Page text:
These sightings scared the community so badly that schools closed, and people called off work.

Can you imagine?

Like “um...yea…I can’t come in to work today cause there’s a kangaroo bat devil tormenting my neighborhood.”

It’s rumored that the Philadelphia Zoo offered a $10k reward to anyone who caught the creature. So people geared up and took to the woods. The creature eluded capture, but hoaxes were everywhere. One of which, included a kangaroo outfitted with fake claws and bat wings. Clearly, that one didn’t work.

So what was the Jersey Devil?


At the time, scientists hypothesized that it was a creature from the jurassic period that had somehow survived by living in the nearby limestone caves. There were many guesses as to which creature it may be. A pterodactyl, a peleosaurus, a marsupial carnivore, a fissiped. But they were never able to find any record of any species that matched with the description of the Jersey Devil

When they realized it wasn’t a dinosaur, they started to think it could possibly be a sandy hill crane. These birds are large, have an 80 in. wingspan, and can be very ferocious when threatened.

Less scientific theories suggest that the Jersey Devil is a combination of human and devil, similar to gargoyles. But in reality, it is probably an old boogeyman type folk tale from early settlers. The story could have originated from the disdain the town felt towards the Leeds family, or perhaps from the shady history of the Pine Barrens itself.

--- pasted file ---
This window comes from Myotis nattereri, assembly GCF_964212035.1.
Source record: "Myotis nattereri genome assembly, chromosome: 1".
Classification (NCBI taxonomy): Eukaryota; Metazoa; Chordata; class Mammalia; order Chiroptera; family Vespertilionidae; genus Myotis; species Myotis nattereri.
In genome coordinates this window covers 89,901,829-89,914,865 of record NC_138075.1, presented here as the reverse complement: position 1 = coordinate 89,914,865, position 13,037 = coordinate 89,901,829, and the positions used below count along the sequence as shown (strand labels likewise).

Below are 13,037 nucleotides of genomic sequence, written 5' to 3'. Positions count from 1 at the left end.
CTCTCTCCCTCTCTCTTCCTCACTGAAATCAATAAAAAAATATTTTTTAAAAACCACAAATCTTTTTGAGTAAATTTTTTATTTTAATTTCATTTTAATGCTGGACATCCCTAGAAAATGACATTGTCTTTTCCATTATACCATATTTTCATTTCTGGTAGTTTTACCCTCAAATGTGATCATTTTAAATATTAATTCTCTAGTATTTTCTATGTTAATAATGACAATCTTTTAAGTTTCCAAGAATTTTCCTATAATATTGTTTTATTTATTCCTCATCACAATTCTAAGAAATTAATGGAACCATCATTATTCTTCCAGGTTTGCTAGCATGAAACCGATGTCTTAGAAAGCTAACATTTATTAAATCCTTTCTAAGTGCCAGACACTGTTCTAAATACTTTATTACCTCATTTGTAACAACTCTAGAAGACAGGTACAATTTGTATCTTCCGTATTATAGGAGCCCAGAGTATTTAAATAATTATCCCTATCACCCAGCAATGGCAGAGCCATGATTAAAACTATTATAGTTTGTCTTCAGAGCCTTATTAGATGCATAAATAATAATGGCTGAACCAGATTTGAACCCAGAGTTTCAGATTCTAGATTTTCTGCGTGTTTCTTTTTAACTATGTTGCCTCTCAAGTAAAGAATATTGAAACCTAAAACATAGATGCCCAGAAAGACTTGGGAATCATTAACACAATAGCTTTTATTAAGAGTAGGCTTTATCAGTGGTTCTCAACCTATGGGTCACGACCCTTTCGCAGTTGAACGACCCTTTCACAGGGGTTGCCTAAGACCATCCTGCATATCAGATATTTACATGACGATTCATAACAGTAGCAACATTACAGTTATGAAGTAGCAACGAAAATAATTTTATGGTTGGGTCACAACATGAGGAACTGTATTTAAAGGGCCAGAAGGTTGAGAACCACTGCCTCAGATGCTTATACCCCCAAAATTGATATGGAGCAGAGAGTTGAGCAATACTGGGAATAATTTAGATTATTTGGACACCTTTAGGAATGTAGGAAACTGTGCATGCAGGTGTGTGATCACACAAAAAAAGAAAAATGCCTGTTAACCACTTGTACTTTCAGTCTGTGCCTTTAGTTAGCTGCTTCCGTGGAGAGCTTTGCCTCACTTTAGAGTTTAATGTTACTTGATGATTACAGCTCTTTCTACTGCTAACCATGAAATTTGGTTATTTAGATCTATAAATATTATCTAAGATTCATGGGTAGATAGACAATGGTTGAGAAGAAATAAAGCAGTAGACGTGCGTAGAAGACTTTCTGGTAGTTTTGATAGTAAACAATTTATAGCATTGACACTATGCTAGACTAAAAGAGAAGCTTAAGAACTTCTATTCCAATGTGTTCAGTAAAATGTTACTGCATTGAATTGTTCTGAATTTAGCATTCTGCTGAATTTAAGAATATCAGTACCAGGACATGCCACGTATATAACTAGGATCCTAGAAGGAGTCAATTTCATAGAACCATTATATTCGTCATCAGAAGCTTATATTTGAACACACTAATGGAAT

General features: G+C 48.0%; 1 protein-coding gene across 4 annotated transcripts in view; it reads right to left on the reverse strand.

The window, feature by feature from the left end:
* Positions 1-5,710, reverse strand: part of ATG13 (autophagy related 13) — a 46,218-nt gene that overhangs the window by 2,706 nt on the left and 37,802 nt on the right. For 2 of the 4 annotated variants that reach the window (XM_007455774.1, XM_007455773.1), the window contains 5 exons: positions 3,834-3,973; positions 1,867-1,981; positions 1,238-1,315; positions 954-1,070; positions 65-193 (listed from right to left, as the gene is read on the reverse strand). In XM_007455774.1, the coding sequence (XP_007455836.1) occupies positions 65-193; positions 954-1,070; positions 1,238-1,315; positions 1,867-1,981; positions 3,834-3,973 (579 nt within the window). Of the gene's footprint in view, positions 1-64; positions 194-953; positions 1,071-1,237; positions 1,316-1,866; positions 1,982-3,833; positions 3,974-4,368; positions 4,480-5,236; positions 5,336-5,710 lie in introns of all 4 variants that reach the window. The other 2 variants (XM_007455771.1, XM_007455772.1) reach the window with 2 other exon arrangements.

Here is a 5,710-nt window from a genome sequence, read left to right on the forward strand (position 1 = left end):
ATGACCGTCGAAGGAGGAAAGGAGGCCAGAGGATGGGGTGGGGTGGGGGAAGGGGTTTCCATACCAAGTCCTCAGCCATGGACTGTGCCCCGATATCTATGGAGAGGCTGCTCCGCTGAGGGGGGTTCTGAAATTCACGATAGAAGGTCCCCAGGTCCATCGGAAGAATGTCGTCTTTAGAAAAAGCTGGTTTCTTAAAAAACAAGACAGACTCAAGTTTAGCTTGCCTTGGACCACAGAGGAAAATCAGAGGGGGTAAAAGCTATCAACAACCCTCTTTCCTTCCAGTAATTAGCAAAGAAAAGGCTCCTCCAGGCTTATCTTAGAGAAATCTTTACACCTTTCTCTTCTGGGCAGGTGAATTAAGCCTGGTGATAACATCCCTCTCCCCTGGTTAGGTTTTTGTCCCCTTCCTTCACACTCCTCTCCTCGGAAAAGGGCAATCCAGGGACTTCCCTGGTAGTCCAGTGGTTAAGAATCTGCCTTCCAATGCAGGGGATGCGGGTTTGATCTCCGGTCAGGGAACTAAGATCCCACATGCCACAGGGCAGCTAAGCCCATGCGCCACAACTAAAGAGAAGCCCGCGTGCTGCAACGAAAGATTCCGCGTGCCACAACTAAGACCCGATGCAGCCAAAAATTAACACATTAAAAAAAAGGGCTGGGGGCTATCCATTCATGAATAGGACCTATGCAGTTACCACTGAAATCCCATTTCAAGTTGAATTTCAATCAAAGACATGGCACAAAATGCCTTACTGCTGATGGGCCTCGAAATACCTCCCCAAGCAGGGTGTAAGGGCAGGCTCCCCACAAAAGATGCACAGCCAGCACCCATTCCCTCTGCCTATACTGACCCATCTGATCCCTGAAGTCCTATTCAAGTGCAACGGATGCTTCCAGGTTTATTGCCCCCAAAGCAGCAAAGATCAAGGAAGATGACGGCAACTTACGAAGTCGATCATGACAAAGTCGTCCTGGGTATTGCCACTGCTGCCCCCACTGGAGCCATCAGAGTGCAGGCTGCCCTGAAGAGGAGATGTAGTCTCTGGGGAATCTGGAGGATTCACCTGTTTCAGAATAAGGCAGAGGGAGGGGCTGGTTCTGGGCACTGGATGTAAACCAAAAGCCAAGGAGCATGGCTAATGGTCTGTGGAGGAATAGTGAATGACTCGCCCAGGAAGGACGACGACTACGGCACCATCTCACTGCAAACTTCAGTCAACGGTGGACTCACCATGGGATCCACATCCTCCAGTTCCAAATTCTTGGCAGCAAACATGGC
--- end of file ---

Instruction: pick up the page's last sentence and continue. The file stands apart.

At one time The Pine Barrens were rife with highwaymen who would rob and attack travelers. According to wikipedia, During the 1700s and 1800s the citizens of Pine Barrens were viewed as the lowest of the low. “It was a town of poor farmers, fugitives, brigans, native americans, poachers, moonshiners, runaway slaves, and deserting soldiers.”

So the stories may have began as a way to keep people away from the area.

Another theory is, of course, mass hysteria. Our favorite.

But to this day, there are still sightings. And in fact, New Jersey, embraced the Jersey Devil as a sort of mascot, even going so far as to name their hockey team after it. And apparently, Six Flags is building a new rollercoaster called the Jersey Devil.

So what do you think? Real? Not real?

I had some really great sources.